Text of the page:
Scenario as follows, example is an online survey (policy is to not hard delete anything):

  1. You open a survey from the survey list.
  2. On the survey, for admins only, there is a special Tools menu in the top right corner. The Tools menu includes admin functions such as Delete, Edit, Complete, etc.
  3. When you click Delete, the record is soft deleted.

Should the user then be:

  • left on the Survey page, with a Deleted label in the header
  • or redirected to the survey list?

I chose the first option as I thought the Admin may want to go ahead and do more administrative tasks on the record. My QA said she would always want it to go to the list as that's what she would expect.

I am on the fence on this one and don't believe either option is right/better.

  • 1
    To me it's fairly unclear what you want to do here; can you display the flows that you've worked out already. Also, I'd not recommend to use the word delete if it doesn't delete anything; maybe you can try and rephrase the purpose towards the user; what the user actually wants to accomplish. As a general recommendation I'd say: go ahead and do a hallway-test to see what comes more naturally (don't ask for the answer, just watch them struggle and observe).
    – Xabre
    Commented Aug 19, 2015 at 16:03
  • @Xabre thanks for the thoughts. I know there's this whole stigma of not calling it delete unless it actually deletes it. In this case, it's an Admin only function, and for any non-admin user, a deleted record is completely out of the system, so as far as they know, it has been deleted. Workflow is essentially described in the dot points listed in question.
    – Arkiliknam
    Commented Aug 19, 2015 at 20:37
  • 1
    I can't imagine any administrative tasks you would want to do on an item after deleting it ... could you tell me?
    – Larivact
    Commented Sep 19, 2015 at 14:16

3 Answers 3


I think you should let the admin stay in the Survey Page and choose themselves whether or not to close it and return to the Survey List.

Number 7 of 8 of Shneiderman's "Eight Golden Rules of Interface Design"

Support internal locus of control.

Experienced operators strongly desire the sense that they are in charge of the system and that the system responds to their actions. Design the system to make users the initiators of actions rather than the responders.

Who more of an experienced operator than the admin of your system. When an admin hits the delete button they are initiating a delete action, so the system is responding to their action. But the close action is triggered by the record deletion, therefore the system is responding to its own action, effectively removing the locus of control.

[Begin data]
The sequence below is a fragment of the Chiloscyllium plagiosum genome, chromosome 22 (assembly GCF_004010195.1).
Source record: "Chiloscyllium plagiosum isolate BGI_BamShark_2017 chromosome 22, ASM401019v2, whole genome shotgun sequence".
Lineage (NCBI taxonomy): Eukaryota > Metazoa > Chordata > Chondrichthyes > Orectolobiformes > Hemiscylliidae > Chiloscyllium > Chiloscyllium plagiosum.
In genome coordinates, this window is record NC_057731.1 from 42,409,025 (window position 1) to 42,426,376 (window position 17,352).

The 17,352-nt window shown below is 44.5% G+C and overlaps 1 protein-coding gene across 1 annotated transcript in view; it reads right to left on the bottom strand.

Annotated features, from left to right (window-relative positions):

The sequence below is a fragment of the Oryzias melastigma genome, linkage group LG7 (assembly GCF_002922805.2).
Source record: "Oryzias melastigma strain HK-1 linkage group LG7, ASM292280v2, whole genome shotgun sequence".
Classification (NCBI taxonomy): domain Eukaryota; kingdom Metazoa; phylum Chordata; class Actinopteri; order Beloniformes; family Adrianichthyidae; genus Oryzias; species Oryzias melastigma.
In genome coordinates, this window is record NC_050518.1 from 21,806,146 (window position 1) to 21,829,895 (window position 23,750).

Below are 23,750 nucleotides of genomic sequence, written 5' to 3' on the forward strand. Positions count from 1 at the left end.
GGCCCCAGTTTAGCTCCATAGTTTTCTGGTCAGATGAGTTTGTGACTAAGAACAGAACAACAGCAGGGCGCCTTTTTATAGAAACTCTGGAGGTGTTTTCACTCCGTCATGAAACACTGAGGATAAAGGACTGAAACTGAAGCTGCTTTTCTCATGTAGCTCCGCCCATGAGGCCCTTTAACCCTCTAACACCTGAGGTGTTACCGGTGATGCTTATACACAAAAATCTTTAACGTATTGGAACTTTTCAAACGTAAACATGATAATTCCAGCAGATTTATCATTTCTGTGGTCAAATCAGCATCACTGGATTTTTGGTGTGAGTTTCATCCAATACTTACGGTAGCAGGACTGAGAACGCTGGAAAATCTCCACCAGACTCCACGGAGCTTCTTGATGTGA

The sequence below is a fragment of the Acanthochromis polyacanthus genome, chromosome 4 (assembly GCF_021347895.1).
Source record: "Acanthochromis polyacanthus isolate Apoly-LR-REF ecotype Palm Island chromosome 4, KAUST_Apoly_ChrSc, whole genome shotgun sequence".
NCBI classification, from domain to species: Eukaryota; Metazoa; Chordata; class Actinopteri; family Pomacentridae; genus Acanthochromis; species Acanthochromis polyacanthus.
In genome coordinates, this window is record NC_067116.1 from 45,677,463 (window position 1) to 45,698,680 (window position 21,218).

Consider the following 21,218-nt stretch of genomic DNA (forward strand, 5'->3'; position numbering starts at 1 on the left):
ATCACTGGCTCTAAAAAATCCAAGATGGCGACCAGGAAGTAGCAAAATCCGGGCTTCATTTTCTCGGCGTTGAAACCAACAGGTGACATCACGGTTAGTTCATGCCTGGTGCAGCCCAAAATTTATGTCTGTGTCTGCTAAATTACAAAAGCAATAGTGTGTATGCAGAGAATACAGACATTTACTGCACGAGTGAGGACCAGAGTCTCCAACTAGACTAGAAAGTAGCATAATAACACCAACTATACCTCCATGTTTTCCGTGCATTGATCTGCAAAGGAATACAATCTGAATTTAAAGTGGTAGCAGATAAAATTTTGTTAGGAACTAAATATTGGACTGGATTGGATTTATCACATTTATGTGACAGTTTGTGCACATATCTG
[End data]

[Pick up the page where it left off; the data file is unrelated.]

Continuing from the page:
• 1
    This is precisely my thinking
    – Arkiliknam
    Commented Aug 20, 2015 at 12:21

It depends on how often they do that action.

If they need to sit down and delete 20 things, you gotta flip them back to the list. And probably think about setting up multi-delete on the list page.

If they rarely delete these, then just leave them there on the survey. Especially if they would potentially want to do other actions after the delete. Something you just have to ask your administrator users.


From what I understand, the problem is not that it would be difficult to re-open a deleted record, but that the user doesn't necessarily expect it to close after deleting it. Once an administrator (soft) deletes a record, it probably means they are done with it, but since I don't know the specifics, I don't know for sure.

There's an easy solution: make it so the action aligns with what the user expects. One way would be to rename the Delete option "Close and Delete". If pressing Delete brings up a confirmation dialogue window of some sort, another option would be to have three buttons on that dialogue: Cancel, Delete, and Close and Delete (pardon my mis-use of the <kbd> element). This way, the user is always in charge.

  • My whole issue here is knowing what the user expects. Personally, it annoys me as a user if I am redirected after taking an action (gmail prime example), but I know for a fact that others like it that way. I also personally find buttons like "Do something and Close" annoying redundancy. But its very personal. I think I am probably in the minority here.
    – Arkiliknam
    Commented Sep 20, 2015 at 20:50
  • @Arkiliknam: But is it redundant? "Close" and "Delete" are two very different things. If you feel like "Delete" isn't sufficient enough for the user to know that it will be closed too, then you have to do something.
    – user69458
    Commented Sep 21, 2015 at 1:29
  • I think you are agreeing with me, as I fell that Delete is sufficient enough for the user to know that nothing else will happen. I personally am in total agreement with DasBeasto's answer. As an admin user, let them (the one's you trust) do what they want to do (not dictate it for them).
    – Arkiliknam
    Commented Sep 21, 2015 at 8:31
  • I didn't say that I agree with you, just that you're being unclear: first you say that the user won't know what to expect when he presses the Delete button, then you say that he will.
    – user69458
    Commented Sep 21, 2015 at 13:23
  • As a user, I expect to be left on the page. I was asking if there is any standard to follow (as I disagree with another person). Thank you for your answer, it is just not something I agree with. I like @DasBeatos's answer as he gives reference to Shneiderman's "Eight Golden Rules of Interface Design", which I did not know about before.
    – Arkiliknam
    Commented Sep 22, 2015 at 9:08

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